Parshat Va’era, or, Biblical Criticism and the Redactor’s Amnesia

I’m back! Did you miss me!? 😉

Despite the purported break that comes with the new year, it’s been busy in these parts. I have a longer post coming out later today, but in the meantime, I’ve got a shorter comment on this week’s regularly scheduled Torah portion, Parshat Va’era.

Where are we in the story in this portion? Moses, we are told, has encountered Yahweh in the desert and made some initial forays into Egypt to try to free the Israelites. We are also told that these efforts have failed. And then we come to this passage, at the very beginning of the portion:

And God spoke to Moses, and said to him, “I am Yahweh; I appeared to Abraham, to Isaac, and to Jacob as El Shaddai–but my name, Yahweh, I did not make known to them” (Ex. 6:2-3).

(“Hey, Humanistic Jew,” you’re thinking, “why uppercase ‘God'”? Because it’s used as a proper noun in this context.)

Now, there’s a problem here. The statement in verse 3–“but my name, Yahweh, I did not make known to them”–isn’t true!

As to Abraham:

And he [Yahweh] said to him [Abraham], “I am Yahweh, who brought you out from Ur-Kasdim” (Gen. 15:7)

As to Jacob:

And at that moment, Yahweh was standing over him, and said, “I am Yahweh, god of Abraham, your father, and god of Isaac” (Gen. 28:13)

On numerous occasions, Abraham, Isaac, and Jacob all refer to Yahweh by that name. So, too, do their spouses, angels, and even members of foreign tribes.

What’s the deal, then, with Exodus 6:3 saying something rather different?

Traditional Jewish approaches to addressing the biblical text see the problem here, and work to explain away the contradiction. For example, Ibn Ezra, who as a commentator is quite sensitive to textual and linguistic problems, observes this problem and suggests that what the verse may mean is that Yahweh did not make himself known to Abraham, Isaac, and Jacob solely by the name Yahweh–rather, first Yahweh made himself known as El Shaddai, and then as Yahweh. Ibn Ezra’s approach here is not unique; most of the commentators recognize the issue, and suggest reconciliatory readings related to Moses’s general level of trust, or Moses’s special role, or even that Yahweh is chastising Moses for giving up too easily when Yahweh’s power is on his side.

The problem, of course, is that Exodus 6:3 says what it says, and these interpreters are reading into the text. We do this all the time, and it’s a normal and, within a fixed context, reasonable way to read things. Think of the times you’ve heard someone contradict themselves and found an explanation for it. The stakes for traditional Jewish interpreters are higher than you or I explaining away a friend’s contradictory statements–after all, there’s a core principle for these interpreters that the text is itself the product of a divine author–but the process and product are intelligible within a given set of parameters.

What if, instead of taking the text from that perspective, we simply wonder about why there is a seeming contradiction in a unified document? That is the approach taken by modern biblical scholarship, and is the basis for an approach that finds multiple sources within the single document we call the Torah. A basic question of biblical scholarship is, “If this is the product of one author, as tradition claims, why would that one author put in so many apparent contradictions, non sequiturs, and repetitions?”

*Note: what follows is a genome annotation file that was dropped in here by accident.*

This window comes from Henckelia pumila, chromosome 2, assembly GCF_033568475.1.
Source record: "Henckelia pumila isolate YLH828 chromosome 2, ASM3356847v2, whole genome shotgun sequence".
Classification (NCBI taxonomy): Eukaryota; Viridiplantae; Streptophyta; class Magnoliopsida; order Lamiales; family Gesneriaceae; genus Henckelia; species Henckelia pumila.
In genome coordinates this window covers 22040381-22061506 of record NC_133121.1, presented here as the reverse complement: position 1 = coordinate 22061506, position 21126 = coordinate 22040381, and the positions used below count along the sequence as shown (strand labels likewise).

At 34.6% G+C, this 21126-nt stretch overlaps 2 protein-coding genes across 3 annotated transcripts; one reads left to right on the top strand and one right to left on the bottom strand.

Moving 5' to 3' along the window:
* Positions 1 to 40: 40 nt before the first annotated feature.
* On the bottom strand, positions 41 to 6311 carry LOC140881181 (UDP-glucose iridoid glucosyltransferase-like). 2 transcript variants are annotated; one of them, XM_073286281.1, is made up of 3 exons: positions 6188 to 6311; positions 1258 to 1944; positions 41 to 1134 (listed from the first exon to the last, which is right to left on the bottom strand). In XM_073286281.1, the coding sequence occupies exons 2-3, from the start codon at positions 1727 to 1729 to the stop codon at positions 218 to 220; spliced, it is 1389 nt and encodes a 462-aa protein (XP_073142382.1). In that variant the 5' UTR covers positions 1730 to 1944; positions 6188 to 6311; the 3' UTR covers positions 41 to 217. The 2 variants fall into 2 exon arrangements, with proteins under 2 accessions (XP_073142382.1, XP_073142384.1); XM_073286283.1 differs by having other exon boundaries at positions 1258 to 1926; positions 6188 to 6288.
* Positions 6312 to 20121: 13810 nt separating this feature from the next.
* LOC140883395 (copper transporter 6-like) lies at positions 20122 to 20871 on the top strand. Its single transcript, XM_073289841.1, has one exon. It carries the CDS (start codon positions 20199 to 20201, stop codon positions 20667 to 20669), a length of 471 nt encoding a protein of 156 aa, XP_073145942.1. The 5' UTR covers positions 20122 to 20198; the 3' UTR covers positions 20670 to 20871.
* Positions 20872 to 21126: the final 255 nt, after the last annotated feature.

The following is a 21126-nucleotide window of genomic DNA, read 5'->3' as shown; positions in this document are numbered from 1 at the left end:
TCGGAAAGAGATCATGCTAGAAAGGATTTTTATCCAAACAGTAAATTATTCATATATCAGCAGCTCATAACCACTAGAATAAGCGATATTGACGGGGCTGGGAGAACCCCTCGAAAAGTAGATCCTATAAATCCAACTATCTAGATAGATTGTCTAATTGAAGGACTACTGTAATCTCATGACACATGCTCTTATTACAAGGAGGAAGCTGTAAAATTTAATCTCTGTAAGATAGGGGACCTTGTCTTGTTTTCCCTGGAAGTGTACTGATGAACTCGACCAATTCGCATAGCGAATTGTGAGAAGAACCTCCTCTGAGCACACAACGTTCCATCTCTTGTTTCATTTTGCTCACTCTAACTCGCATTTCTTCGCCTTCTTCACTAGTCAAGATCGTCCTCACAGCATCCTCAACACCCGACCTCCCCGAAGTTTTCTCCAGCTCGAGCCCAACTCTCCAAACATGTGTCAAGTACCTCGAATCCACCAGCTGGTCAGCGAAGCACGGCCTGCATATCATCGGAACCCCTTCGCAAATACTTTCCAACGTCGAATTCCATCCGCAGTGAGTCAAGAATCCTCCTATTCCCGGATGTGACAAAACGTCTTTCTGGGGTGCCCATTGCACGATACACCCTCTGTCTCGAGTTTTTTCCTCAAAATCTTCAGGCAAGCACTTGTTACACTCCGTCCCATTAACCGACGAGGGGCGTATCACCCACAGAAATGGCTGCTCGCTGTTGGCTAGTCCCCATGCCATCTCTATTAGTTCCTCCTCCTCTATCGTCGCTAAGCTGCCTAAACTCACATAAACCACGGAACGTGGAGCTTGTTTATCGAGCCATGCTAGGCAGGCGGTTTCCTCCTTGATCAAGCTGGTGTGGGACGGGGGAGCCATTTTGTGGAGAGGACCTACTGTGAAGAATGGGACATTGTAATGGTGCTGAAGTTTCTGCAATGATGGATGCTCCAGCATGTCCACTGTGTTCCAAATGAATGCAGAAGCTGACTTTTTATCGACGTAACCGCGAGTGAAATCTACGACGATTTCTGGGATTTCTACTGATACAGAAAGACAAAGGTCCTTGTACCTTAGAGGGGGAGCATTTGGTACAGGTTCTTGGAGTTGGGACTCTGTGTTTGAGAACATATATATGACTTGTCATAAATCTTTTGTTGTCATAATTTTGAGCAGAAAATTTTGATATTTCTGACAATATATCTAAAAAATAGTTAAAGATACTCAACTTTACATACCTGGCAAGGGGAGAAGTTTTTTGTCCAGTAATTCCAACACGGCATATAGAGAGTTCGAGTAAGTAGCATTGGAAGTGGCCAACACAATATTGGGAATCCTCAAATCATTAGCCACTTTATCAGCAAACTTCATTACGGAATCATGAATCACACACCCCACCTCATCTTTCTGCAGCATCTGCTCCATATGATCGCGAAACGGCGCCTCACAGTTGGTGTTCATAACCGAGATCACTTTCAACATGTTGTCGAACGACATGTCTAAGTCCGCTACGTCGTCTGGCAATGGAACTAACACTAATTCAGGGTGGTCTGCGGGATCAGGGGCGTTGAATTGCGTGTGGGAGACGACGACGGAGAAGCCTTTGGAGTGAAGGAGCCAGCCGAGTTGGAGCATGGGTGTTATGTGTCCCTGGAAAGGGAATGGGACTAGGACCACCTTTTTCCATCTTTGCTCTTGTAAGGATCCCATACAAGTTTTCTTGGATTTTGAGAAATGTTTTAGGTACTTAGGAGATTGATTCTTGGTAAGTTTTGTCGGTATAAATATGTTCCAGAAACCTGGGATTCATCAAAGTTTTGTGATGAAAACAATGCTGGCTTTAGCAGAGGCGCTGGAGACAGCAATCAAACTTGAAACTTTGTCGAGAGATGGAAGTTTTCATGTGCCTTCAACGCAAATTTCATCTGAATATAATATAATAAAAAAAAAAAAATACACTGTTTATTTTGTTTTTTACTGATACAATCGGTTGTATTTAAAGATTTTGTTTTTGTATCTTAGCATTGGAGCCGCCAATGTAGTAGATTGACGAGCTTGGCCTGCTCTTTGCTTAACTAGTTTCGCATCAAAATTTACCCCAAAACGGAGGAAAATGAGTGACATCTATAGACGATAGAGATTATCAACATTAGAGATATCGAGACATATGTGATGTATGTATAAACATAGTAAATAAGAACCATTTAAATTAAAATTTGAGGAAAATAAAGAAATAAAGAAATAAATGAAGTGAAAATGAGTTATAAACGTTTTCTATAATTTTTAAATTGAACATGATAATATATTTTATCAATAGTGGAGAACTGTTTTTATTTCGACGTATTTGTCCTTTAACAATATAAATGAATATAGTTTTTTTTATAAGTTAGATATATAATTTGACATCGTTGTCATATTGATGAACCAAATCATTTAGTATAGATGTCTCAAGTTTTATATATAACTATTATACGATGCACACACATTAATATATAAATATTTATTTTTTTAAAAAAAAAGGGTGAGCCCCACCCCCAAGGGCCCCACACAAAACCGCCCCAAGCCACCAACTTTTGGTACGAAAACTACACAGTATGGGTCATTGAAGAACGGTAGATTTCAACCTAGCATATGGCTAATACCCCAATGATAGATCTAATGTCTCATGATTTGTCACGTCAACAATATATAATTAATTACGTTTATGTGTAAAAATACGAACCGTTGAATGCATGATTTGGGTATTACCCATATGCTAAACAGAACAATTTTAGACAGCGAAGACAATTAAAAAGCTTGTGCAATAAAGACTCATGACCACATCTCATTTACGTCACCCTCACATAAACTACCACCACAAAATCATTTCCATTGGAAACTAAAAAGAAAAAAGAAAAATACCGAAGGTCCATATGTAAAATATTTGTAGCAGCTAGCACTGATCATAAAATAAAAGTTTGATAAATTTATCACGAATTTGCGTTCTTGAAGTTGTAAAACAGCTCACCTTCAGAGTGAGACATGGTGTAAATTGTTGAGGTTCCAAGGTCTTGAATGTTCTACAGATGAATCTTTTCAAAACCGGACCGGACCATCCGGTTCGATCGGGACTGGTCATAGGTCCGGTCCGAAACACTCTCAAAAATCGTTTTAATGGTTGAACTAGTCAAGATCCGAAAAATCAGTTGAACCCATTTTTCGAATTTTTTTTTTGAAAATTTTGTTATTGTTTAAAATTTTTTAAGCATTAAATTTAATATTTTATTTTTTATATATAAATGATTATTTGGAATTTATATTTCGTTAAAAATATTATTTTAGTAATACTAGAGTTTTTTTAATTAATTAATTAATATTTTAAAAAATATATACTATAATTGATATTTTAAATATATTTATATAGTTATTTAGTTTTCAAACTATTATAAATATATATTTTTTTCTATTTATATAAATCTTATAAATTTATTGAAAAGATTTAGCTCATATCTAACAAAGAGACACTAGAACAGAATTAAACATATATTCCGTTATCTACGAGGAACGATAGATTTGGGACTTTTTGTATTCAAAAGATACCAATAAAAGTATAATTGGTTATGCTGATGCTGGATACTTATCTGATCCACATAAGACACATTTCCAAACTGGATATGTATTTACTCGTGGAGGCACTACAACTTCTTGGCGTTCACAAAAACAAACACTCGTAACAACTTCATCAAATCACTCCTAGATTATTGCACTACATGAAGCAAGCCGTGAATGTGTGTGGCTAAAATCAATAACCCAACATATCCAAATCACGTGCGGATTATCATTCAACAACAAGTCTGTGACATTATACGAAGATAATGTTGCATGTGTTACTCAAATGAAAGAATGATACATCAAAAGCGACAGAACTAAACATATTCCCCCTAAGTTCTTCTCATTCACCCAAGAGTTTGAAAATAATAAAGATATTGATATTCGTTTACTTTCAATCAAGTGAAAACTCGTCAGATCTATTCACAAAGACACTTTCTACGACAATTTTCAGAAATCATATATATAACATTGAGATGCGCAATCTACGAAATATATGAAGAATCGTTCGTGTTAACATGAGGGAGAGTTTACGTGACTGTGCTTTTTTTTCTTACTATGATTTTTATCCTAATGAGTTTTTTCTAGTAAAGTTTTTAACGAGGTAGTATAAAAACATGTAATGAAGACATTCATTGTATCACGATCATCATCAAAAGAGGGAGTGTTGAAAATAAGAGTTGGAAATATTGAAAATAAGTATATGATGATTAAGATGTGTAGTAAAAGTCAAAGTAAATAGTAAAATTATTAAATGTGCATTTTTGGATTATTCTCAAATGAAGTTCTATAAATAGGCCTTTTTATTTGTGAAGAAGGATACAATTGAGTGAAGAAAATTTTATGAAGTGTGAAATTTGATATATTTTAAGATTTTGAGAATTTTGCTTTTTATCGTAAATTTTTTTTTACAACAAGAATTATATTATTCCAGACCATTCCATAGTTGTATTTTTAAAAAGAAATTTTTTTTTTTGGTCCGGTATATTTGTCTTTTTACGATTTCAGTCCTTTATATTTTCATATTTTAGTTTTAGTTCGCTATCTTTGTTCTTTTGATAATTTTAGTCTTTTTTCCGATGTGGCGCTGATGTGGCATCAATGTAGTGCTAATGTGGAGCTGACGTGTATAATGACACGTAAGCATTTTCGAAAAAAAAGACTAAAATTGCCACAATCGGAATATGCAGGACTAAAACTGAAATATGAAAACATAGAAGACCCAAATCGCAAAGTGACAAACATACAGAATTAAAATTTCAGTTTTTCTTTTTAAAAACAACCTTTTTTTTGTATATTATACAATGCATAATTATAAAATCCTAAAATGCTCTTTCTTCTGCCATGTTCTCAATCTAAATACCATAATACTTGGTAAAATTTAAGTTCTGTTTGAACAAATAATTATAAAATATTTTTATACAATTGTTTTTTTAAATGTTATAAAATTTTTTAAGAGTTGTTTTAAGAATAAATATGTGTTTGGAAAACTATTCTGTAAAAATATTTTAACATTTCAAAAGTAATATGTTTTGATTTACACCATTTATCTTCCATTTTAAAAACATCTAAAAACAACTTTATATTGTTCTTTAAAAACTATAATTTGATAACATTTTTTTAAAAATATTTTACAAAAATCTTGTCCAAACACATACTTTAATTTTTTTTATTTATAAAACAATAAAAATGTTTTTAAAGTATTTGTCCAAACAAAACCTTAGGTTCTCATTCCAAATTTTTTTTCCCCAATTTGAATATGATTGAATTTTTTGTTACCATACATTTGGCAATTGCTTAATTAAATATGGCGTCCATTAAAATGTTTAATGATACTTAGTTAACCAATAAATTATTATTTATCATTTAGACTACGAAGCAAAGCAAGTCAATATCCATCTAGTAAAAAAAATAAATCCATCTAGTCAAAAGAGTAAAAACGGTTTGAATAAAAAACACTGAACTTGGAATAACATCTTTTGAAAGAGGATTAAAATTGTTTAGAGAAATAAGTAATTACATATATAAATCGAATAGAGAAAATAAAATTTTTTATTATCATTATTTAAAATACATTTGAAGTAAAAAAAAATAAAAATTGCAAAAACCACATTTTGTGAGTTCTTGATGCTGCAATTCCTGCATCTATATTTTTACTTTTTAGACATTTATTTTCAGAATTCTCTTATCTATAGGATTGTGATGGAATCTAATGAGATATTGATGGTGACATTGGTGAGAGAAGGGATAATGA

Biblical criticism says, in short, “it’s because there isn’t one author.”

Note that biblical criticism does not necessarily say that this is not one document. In fact, certain forms of biblical criticism–redaction, canonical, and literary, in particular–are interested in the construction of the editorial process, why the contributions of multiple authors came together in a particular way, and what the unified document means.

This consideration–that separate authors need not mean a final separate document–allows us to continue to use insights like those of Ibn Ezra and other traditional commentators. A literary reading of the contradictions–like the apparent forgetfulness of Yahweh as a character, forgetting how he revealed himself to Moses’s ancestors–give us insight into why a redactor of the text knowledgable of other names for Yahweh might have included this contradiction.

For example, Ramban, a 12th-century commentator, interprets Exodus 6:3 to suggest that Yahweh introduced himself by that name to Moses because the relationship with Moses–with respect to prophecy and what Moses would be doing–was simply different, that Yahweh dealt with Moses largely from the starting position of mercy. That provides interesting ways of thinking about the differences as characters among Moses, Abraham, and Jacob. The notion of chastisement–of portraying Moses as painfully human–may provide a reasonable approach to understanding why the text is put together as it is, as well.

The bottom line, I think, is that the results of biblical criticism don’t mandate throwing away the vast pool of traditional sources. But they do demand that we reconsider the nature of authority and our relationship with those artifacts of the past.

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